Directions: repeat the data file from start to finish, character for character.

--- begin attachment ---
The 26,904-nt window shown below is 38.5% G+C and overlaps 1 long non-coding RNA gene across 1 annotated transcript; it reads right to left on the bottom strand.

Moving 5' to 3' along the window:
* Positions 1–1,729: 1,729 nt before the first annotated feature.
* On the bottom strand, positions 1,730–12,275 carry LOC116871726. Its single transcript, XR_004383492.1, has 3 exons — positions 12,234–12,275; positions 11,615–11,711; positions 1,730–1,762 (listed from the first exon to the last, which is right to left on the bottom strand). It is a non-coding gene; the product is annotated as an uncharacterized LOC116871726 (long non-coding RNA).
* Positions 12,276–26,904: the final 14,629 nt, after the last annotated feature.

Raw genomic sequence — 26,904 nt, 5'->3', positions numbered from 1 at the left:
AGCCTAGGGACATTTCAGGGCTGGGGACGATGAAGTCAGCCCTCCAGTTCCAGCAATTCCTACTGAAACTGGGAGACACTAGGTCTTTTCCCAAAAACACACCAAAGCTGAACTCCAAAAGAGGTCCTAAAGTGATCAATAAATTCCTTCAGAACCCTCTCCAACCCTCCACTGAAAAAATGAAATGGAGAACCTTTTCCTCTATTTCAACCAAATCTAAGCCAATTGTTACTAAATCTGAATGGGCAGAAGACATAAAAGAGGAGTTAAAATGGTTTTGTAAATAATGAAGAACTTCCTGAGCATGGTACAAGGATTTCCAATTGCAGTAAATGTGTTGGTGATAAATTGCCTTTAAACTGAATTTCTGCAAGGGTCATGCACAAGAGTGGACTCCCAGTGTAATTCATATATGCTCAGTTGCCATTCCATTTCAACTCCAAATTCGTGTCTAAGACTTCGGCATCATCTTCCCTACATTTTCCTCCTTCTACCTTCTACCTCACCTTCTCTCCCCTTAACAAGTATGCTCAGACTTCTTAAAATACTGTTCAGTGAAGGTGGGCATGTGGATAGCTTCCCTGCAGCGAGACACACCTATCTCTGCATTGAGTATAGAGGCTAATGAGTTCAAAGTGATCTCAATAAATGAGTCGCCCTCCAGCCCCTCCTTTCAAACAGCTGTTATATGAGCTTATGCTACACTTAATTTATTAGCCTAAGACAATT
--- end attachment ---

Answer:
The 26,904-nt window shown below is 38.5% G+C and overlaps 1 long non-coding RNA gene across 1 annotated transcript; it reads right to left on the bottom strand.

Moving 5' to 3' along the window:
* Positions 1–1,729: 1,729 nt before the first annotated feature.
* On the bottom strand, positions 1,730–12,275 carry LOC116871726. Its single transcript, XR_004383492.1, has 3 exons — positions 12,234–12,275; positions 11,615–11,711; positions 1,730–1,762 (listed from the first exon to the last, which is right to left on the bottom strand). It is a non-coding gene; the product is annotated as an uncharacterized LOC116871726 (long non-coding RNA).
* Positions 12,276–26,904: the final 14,629 nt, after the last annotated feature.

Raw genomic sequence — 26,904 nt, 5'->3', positions numbered from 1 at the left:
AGCCTAGGGACATTTCAGGGCTGGGGACGATGAAGTCAGCCCTCCAGTTCCAGCAATTCCTACTGAAACTGGGAGACACTAGGTCTTTTCCCAAAAACACACCAAAGCTGAACTCCAAAAGAGGTCCTAAAGTGATCAATAAATTCCTTCAGAACCCTCTCCAACCCTCCACTGAAAAAATGAAATGGAGAACCTTTTCCTCTATTTCAACCAAATCTAAGCCAATTGTTACTAAATCTGAATGGGCAGAAGACATAAAAGAGGAGTTAAAATGGTTTTGTAAATAATGAAGAACTTCCTGAGCATGGTACAAGGATTTCCAATTGCAGTAAATGTGTTGGTGATAAATTGCCTTTAAACTGAATTTCTGCAAGGGTCATGCACAAGAGTGGACTCCCAGTGTAATTCATATATGCTCAGTTGCCATTCCATTTCAACTCCAAATTCGTGTCTAAGACTTCGGCATCATCTTCCCTACATTTTCCTCCTTCTACCTTCTACCTCACCTTCTCTCCCCTTAACAAGTATGCTCAGACTTCTTAAAATACTGTTCAGTGAAGGTGGGCATGTGGATAGCTTCCCTGCAGCGAGACACACCTATCTCTGCATTGAGTATAGAGGCTAATGAGTTCAAAGTGATCTCAATAAATGAGTCGCCCTCCAGCCCCTCCTTTCAAACAGCTGTTATATGAGCTTATGCTACACTTAATTTATTAGCCTAAGACAATT